It is probably a local adaptation of the old Castilian saying: “Where you least think, the hare jumps.” This expression, although in current use, was already registered in some works of Spanish classical literature at least since the mid-16th century (such as El Lazarillo de Tormes; even in Don Quixote, Cervantes puts it in the mouths of its protagonists). In a generic way, it means that a given situation can change suddenly or something can happen suddenly and unexpectedly. More specifically, on the islands there are various forms of the same saying with a similar meaning: “From any bush / bush comes a rabbit”, “from any bush a goat jumps”; And if these are inspired by the rural world, there is another more urban and domestic version, we could say, which is expressed in this other way: “A mouse comes out of any hole.” All of them come to mean – whether they refer to a general situation or to a particular person – that any circumstance, no matter how unthinkable, can always change suddenly; or as for people, despite what can be expected of them, for better or for worse, they can always surprise us with their behavior. The phrase, apparently, comprises two conflicting or, at least, disparate attitudes: on the one hand, it suggests caution, and on the other, expectation. The expression “of any bush” invites us to be cautious and not to let ourselves be carried away by appearances because, when least expected, something can happen that upsets our plans and forecasts; But at the same time, when there is no longer any hope, in the face of uncertainty, it encourages optimism, because the situation can bring a surprise. The phrase “a rabbit comes out” reinforces the idea that when we least expect it (“when we least expect it”) something can happen that changes things; It may be an unusual event that we did not have or a coincidence that –like the illusionist makes a rabbit appear from the hat– turns the matter around and suddenly resolves the situation. But it can also have the sense of warning that warns those who are confident to the point of carefree, to be careful because the scene can change radically at any time. However, the synonymous version “a mouse comes out of any hole”, due to the aversion caused by this animal, mainly moves negative feelings that are unconsciously associated with problems (‘when you least expect it, a problem arises’).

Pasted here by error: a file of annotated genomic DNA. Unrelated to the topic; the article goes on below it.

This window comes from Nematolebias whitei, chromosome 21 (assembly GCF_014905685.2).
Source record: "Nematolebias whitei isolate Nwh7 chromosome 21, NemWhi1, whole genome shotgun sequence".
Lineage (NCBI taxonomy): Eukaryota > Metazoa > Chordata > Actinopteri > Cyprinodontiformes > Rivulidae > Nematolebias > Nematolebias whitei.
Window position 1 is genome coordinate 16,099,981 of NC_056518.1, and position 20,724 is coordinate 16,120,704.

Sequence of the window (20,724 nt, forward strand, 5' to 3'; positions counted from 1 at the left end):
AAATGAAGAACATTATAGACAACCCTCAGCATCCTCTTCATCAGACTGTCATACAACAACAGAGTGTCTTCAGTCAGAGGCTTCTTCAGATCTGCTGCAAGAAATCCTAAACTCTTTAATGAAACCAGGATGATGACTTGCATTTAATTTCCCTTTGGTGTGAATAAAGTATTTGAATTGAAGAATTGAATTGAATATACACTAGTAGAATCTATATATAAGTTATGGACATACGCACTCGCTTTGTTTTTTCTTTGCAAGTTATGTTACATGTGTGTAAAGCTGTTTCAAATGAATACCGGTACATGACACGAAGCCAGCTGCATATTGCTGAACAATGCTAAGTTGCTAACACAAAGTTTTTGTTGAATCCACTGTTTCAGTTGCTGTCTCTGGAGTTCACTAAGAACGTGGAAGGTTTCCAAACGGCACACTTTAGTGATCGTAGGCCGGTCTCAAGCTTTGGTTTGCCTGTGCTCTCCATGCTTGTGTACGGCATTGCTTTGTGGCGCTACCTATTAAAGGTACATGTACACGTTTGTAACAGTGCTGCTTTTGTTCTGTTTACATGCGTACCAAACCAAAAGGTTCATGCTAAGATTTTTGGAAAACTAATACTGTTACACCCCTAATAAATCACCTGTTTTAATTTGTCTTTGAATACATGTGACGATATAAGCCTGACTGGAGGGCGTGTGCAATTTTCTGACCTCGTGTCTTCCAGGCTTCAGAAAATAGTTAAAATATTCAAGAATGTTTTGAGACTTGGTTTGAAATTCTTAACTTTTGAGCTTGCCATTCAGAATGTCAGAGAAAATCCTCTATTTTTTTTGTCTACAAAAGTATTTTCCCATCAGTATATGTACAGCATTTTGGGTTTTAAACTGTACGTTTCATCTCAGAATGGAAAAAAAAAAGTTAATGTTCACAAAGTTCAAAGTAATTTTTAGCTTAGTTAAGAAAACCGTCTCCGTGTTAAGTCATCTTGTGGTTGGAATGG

It is, therefore, a saying of a predictive nature insofar as it foreshadows / foresees the possibility that contingency or chance may change the situation suddenly; and it can be framed within a list of expressions with a certain air of suspicion, in the style of “here is a locked cat” or “to be (someone) a covered rooster.” Related is the Castilian phrase: “jump the hare” that expresses the idea of exposing or coming to know something that was hidden, be it a plot, a tangle or a secret.
Both the rabbit and the hare are allegorical figures that convey lightness, promptness, speed … (hence the expression “a gazapo jumps”). The “mata / mato” (the undergrowth, the thicket) expresses something hidden from view. With this metaphorical image we want to transfer that the bushes can hide a surprise (: “in any bush”), from where, suddenly, a rabbit or a kitten jumps out / jumps. And in a figurative sense, the rabbit (or the kitten) can be a person who shows up when least expected, a surprising behavior or an unforeseen event. Ultimately it refers us to the dichotomy “appearance / reality”; in which the appearance (quality of what (a) seems) is put before or opposed to reality (which is not what it seems), to what is behind, the hidden, the unknown and that at any moment can be revealed , going out, into the light; and when it manifests itself, as it is, it can come as a surprise … And it is that a rabbit can come out of any bush (or a mouse from any hole).